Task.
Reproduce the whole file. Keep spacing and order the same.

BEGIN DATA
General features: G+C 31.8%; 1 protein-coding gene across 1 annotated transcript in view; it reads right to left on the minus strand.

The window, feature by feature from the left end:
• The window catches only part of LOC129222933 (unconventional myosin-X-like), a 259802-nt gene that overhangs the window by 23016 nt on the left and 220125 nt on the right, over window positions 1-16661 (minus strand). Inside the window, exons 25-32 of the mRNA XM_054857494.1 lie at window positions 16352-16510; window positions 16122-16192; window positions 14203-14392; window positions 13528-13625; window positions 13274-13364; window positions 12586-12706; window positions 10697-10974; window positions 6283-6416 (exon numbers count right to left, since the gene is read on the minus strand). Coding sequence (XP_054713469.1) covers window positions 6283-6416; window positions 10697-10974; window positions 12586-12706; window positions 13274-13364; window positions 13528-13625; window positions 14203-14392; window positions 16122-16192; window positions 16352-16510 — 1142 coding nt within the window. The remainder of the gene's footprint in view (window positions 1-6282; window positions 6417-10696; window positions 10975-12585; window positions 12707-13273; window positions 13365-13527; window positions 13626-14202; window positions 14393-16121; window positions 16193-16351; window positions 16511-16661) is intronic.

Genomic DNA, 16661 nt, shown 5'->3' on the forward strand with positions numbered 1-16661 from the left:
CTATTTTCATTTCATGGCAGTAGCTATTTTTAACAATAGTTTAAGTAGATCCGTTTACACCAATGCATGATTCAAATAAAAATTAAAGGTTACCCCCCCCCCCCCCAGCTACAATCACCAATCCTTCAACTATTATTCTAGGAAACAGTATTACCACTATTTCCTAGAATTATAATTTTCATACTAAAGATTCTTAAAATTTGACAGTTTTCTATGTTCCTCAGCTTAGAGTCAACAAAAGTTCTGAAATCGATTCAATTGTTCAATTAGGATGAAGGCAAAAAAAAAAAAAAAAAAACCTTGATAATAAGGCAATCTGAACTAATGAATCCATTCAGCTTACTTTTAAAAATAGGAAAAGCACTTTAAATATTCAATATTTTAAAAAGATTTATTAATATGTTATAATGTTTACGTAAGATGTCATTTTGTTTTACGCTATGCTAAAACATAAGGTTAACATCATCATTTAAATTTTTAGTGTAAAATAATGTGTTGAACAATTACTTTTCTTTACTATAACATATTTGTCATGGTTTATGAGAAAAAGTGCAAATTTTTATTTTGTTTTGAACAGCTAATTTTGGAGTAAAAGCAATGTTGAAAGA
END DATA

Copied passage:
General features: G+C 31.8%; 1 protein-coding gene across 1 annotated transcript in view; it reads right to left on the minus strand.

The window, feature by feature from the left end:
• The window catches only part of LOC129222933 (unconventional myosin-X-like), a 259802-nt gene that overhangs the window by 23016 nt on the left and 220125 nt on the right, over window positions 1-16661 (minus strand). Inside the window, exons 25-32 of the mRNA XM_054857494.1 lie at window positions 16352-16510; window positions 16122-16192; window positions 14203-14392; window positions 13528-13625; window positions 13274-13364; window positions 12586-12706; window positions 10697-10974; window positions 6283-6416 (exon numbers count right to left, since the gene is read on the minus strand). Coding sequence (XP_054713469.1) covers window positions 6283-6416; window positions 10697-10974; window positions 12586-12706; window positions 13274-13364; window positions 13528-13625; window positions 14203-14392; window positions 16122-16192; window positions 16352-16510 — 1142 coding nt within the window. The remainder of the gene's footprint in view (window positions 1-6282; window positions 6417-10696; window positions 10975-12585; window positions 12707-13273; window positions 13365-13527; window positions 13626-14202; window positions 14393-16121; window positions 16193-16351; window positions 16511-16661) is intronic.

Genomic DNA, 16661 nt, shown 5'->3' on the forward strand with positions numbered 1-16661 from the left:
CTATTTTCATTTCATGGCAGTAGCTATTTTTAACAATAGTTTAAGTAGATCCGTTTACACCAATGCATGATTCAAATAAAAATTAAAGGTTACCCCCCCCCCCCCCAGCTACAATCACCAATCCTTCAACTATTATTCTAGGAAACAGTATTACCACTATTTCCTAGAATTATAATTTTCATACTAAAGATTCTTAAAATTTGACAGTTTTCTATGTTCCTCAGCTTAGAGTCAACAAAAGTTCTGAAATCGATTCAATTGTTCAATTAGGATGAAGGCAAAAAAAAAAAAAAAAAAACCTTGATAATAAGGCAATCTGAACTAATGAATCCATTCAGCTTACTTTTAAAAATAGGAAAAGCACTTTAAATATTCAATATTTTAAAAAGATTTATTAATATGTTATAATGTTTACGTAAGATGTCATTTTGTTTTACGCTATGCTAAAACATAAGGTTAACATCATCATTTAAATTTTTAGTGTAAAATAATGTGTTGAACAATTACTTTTCTTTACTATAACATATTTGTCATGGTTTATGAGAAAAAGTGCAAATTTTTATTTTGTTTTGAACAGCTAATTTTGGAGTAAAAGCAATGTTGAAAGA